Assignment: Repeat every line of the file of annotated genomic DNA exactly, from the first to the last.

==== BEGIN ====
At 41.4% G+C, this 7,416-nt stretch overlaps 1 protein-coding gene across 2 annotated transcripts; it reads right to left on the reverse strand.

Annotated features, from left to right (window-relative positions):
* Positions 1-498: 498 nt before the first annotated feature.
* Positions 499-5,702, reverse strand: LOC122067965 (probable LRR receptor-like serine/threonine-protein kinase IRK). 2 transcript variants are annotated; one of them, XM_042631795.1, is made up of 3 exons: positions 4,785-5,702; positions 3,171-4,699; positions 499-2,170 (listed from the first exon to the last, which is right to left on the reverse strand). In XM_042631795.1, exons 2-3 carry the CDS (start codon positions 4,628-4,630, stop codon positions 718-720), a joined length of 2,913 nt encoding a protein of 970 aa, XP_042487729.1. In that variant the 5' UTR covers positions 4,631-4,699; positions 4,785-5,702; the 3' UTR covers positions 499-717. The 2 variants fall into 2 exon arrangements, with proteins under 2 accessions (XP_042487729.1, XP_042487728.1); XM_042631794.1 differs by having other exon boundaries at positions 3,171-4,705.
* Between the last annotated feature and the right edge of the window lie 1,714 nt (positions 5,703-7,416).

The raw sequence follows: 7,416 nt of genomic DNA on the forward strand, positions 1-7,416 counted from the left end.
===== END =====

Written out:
At 41.4% G+C, this 7,416-nt stretch overlaps 1 protein-coding gene across 2 annotated transcripts; it reads right to left on the reverse strand.

Annotated features, from left to right (window-relative positions):
* Positions 1-498: 498 nt before the first annotated feature.
* Positions 499-5,702, reverse strand: LOC122067965 (probable LRR receptor-like serine/threonine-protein kinase IRK). 2 transcript variants are annotated; one of them, XM_042631795.1, is made up of 3 exons: positions 4,785-5,702; positions 3,171-4,699; positions 499-2,170 (listed from the first exon to the last, which is right to left on the reverse strand). In XM_042631795.1, exons 2-3 carry the CDS (start codon positions 4,628-4,630, stop codon positions 718-720), a joined length of 2,913 nt encoding a protein of 970 aa, XP_042487729.1. In that variant the 5' UTR covers positions 4,631-4,699; positions 4,785-5,702; the 3' UTR covers positions 499-717. The 2 variants fall into 2 exon arrangements, with proteins under 2 accessions (XP_042487729.1, XP_042487728.1); XM_042631794.1 differs by having other exon boundaries at positions 3,171-4,705.
* Between the last annotated feature and the right edge of the window lie 1,714 nt (positions 5,703-7,416).

The raw sequence follows: 7,416 nt of genomic DNA on the forward strand, positions 1-7,416 counted from the left end.